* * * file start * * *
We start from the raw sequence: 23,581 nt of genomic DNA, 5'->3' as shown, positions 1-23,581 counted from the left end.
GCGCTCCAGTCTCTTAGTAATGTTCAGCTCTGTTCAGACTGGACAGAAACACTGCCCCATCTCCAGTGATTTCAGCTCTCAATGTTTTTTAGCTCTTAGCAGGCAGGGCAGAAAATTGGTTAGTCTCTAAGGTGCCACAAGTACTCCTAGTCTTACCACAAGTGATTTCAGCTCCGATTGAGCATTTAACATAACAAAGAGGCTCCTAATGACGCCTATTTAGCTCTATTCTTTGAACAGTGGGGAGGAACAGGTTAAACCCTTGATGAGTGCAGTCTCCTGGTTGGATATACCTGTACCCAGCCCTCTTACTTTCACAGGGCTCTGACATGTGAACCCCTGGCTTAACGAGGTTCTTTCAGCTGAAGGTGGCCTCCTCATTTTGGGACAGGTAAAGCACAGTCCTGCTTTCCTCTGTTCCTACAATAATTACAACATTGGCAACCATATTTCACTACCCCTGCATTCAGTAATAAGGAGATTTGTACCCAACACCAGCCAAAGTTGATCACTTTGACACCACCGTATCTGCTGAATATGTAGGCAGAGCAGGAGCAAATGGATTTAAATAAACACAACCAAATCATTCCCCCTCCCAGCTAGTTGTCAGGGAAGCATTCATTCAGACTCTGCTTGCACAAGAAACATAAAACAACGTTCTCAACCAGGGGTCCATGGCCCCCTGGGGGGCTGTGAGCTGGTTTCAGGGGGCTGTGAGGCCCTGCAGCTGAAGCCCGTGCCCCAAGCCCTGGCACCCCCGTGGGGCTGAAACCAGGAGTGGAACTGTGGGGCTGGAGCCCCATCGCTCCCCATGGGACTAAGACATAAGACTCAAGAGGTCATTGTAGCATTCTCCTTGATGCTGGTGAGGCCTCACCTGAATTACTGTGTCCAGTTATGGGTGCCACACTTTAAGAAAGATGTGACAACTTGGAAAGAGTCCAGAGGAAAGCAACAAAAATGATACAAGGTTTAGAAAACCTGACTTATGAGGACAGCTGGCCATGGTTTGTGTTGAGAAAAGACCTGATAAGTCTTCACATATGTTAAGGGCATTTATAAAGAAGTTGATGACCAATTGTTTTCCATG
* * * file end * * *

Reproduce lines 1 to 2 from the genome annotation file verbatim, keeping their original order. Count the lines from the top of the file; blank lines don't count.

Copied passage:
We start from the raw sequence: 23,581 nt of genomic DNA, 5'->3' as shown, positions 1-23,581 counted from the left end.
GCGCTCCAGTCTCTTAGTAATGTTCAGCTCTGTTCAGACTGGACAGAAACACTGCCCCATCTCCAGTGATTTCAGCTCTCAATGTTTTTTAGCTCTTAGCAGGCAGGGCAGAAAATTGGTTAGTCTCTAAGGTGCCACAAGTACTCCTAGTCTTACCACAAGTGATTTCAGCTCCGATTGAGCATTTAACATAACAAAGAGGCTCCTAATGACGCCTATTTAGCTCTATTCTTTGAACAGTGGGGAGGAACAGGTTAAACCCTTGATGAGTGCAGTCTCCTGGTTGGATATACCTGTACCCAGCCCTCTTACTTTCACAGGGCTCTGACATGTGAACCCCTGGCTTAACGAGGTTCTTTCAGCTGAAGGTGGCCTCCTCATTTTGGGACAGGTAAAGCACAGTCCTGCTTTCCTCTGTTCCTACAATAATTACAACATTGGCAACCATATTTCACTACCCCTGCATTCAGTAATAAGGAGATTTGTACCCAACACCAGCCAAAGTTGATCACTTTGACACCACCGTATCTGCTGAATATGTAGGCAGAGCAGGAGCAAATGGATTTAAATAAACACAACCAAATCATTCCCCCTCCCAGCTAGTTGTCAGGGAAGCATTCATTCAGACTCTGCTTGCACAAGAAACATAAAACAACGTTCTCAACCAGGGGTCCATGGCCCCCTGGGGGGCTGTGAGCTGGTTTCAGGGGGCTGTGAGGCCCTGCAGCTGAAGCCCGTGCCCCAAGCCCTGGCACCCCCGTGGGGCTGAAACCAGGAGTGGAACTGTGGGGCTGGAGCCCCATCGCTCCCCATGGGACTAAGACATAAGACTCAAGAGGTCATTGTAGCATTCTCCTTGATGCTGGTGAGGCCTCACCTGAATTACTGTGTCCAGTTATGGGTGCCACACTTTAAGAAAGATGTGACAACTTGGAAAGAGTCCAGAGGAAAGCAACAAAAATGATACAAGGTTTAGAAAACCTGACTTATGAGGACAGCTGGCCATGGTTTGTGTTGAGAAAAGACCTGATAAGTCTTCACATATGTTAAGGGCATTTATAAAGAAGTTGATGACCAATTGTTTTCCATG